IT WOULD have been easy for Knights coach Wayne Bennett to react to the team's mid-season five-game losing streak by cancelling the players' week off and flogging them at training.
The last of those five losses was inflicted by the Raiders at Hunter Stadium on June 9, and the players were booed off the field by their own fans after the embarrassing 32-16 defeat.
The Knights had a bye after that game and a 16-day break before their next assignment against a Wests Tigers team that had strung seven wins together.
Bennett allowed the players to go their separate ways for a week to catch up with family and friends or recharge with a brief interstate or overseas holiday.
When they clocked back on for duty a week before the Tigers match, instead of kicking stones they had a spring in their step, and responded with four wins from their next five games.
Newcastle's past two victories have been against last year's grand finalists Manly and the Warriors in successive weeks, and tomorrow they will chase their first winning hat-trick in a year against the team that inadvertently kick-started their resurgence.
The Knights trailed the Warriors 18-0 after 16 minutes at Mt Smart Stadium last Saturday but rallied to win 24-19 to join the Warriors, Raiders, Titans and Dragons on 20 points - one win adrift of the eighth-placed Tigers - heading into this weekend.
''We've just got back to having fun at training, and if you turn up here every day, you see a lot of smiles on the blokes' faces, and we're just enjoying our footy,'' playmaker Jarrod Mullen said before Newcastle's game against the Raiders at Canberra Stadium tomorrow.
''Even though we were down against the ropes [against the Warriors] at the weekend, we just got back to playing simple and just enjoying ourselves, and I think it showed out there. It was getting a bit of a grind there at one stage, but we're playing a lot more games at training, and it's helped in the games.''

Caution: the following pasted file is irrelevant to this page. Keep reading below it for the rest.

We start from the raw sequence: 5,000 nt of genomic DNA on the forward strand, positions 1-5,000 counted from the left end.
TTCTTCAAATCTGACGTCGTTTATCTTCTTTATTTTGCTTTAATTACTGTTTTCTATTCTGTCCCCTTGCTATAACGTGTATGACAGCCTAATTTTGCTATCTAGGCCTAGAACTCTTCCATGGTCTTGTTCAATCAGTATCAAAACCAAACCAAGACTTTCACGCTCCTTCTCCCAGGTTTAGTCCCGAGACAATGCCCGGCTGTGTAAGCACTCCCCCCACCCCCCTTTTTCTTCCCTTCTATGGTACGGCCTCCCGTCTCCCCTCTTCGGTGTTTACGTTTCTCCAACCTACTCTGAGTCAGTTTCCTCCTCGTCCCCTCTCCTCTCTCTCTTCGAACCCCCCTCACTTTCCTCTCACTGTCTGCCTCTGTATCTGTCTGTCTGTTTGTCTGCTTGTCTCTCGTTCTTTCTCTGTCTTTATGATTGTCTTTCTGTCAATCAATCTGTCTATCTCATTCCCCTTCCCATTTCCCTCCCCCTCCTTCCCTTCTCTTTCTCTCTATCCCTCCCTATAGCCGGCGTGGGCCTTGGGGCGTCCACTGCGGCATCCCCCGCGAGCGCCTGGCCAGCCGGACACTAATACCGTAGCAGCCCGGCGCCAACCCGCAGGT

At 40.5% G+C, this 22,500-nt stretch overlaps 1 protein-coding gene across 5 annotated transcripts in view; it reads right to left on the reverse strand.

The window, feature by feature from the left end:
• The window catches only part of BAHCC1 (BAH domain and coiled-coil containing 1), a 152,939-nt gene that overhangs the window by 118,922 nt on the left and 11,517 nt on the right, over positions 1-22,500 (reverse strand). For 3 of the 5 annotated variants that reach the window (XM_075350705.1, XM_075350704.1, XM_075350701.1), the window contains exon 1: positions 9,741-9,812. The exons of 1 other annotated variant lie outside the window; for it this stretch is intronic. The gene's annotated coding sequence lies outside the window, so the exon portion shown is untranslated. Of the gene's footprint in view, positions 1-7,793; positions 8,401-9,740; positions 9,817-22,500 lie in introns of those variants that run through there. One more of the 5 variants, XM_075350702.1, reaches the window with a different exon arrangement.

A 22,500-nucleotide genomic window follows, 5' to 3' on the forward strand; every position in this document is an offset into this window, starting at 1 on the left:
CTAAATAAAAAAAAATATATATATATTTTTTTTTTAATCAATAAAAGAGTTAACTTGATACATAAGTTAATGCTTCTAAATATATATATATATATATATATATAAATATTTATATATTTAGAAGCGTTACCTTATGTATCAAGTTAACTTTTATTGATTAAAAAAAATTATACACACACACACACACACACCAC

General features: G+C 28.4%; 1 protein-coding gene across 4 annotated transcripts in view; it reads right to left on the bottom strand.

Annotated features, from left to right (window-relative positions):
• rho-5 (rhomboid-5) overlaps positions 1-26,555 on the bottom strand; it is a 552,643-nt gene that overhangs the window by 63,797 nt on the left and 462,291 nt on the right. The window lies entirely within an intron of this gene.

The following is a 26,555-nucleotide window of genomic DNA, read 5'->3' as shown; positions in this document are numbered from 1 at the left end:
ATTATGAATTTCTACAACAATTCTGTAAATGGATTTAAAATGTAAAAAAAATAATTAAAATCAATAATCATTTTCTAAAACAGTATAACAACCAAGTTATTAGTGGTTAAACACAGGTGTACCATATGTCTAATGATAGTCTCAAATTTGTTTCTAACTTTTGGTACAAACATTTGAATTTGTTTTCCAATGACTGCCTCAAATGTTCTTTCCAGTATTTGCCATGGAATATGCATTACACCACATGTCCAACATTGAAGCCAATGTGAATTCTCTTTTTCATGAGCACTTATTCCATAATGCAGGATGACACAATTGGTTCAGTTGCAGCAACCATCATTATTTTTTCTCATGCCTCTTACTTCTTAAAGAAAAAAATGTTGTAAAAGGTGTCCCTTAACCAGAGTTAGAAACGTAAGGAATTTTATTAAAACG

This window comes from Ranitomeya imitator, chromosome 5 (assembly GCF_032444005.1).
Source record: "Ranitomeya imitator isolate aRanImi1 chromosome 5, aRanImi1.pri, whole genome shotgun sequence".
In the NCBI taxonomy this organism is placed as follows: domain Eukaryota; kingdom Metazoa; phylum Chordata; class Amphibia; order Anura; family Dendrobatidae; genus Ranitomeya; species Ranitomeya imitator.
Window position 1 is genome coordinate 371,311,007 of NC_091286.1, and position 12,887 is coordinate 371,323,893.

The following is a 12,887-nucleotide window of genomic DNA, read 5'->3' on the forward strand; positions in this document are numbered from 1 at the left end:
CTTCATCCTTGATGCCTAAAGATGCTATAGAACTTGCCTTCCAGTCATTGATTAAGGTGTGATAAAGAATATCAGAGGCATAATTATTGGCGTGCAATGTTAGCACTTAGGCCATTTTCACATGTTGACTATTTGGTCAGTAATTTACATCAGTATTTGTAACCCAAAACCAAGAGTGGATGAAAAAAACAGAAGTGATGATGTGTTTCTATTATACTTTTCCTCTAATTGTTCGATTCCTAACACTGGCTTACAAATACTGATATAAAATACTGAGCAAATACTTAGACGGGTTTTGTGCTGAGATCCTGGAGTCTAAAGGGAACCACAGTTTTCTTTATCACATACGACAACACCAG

Centre Timana Tahu said the Knights had rediscovered their self-belief. ''We were down on confidence early in the year,'' he said. ''After the Canberra game when we got booed off things started changing from there.
''The training has been more enjoyable. Wayne has come in and made us keep a smile on our face and enjoy what we are doing. At the end of the day this is what we do; we love playing football. If it becomes a chore everyone starts hating it.''
Mullen said it was Bennett's idea to lighten the load at training, and the players - having adapted to his methods and mindset - embraced the change.
''We were probably treading on eggshells, and didn't really know how to take him early on but now, everyone knows what the go is with the team and what we've got to do every week, and it's been working,'' Mullen said of the seven-time premiership-winning coach. ''He's always been mellow. He just puts a lot of ownership on the players.
''He gives us a bit of leniency towards a lot of stuff, and plenty of rest and stuff like that, but when it's time to train it's time to dig in, and that's what we've been doing.''
Mullen said the arrival in April of Willie Mason, who had a larger than life personality and infectious sense of humour, helped break the ice.
''He's been tremendous, not only on the field but off the field for us,'' Mullen said. ''He's always having a joke with the boys, and I think he's really brought our pack together.''
After struggling to compete in most games in the first two-thirds of the season, Mullen said Newcastle's improved ball control was another key to their recent success.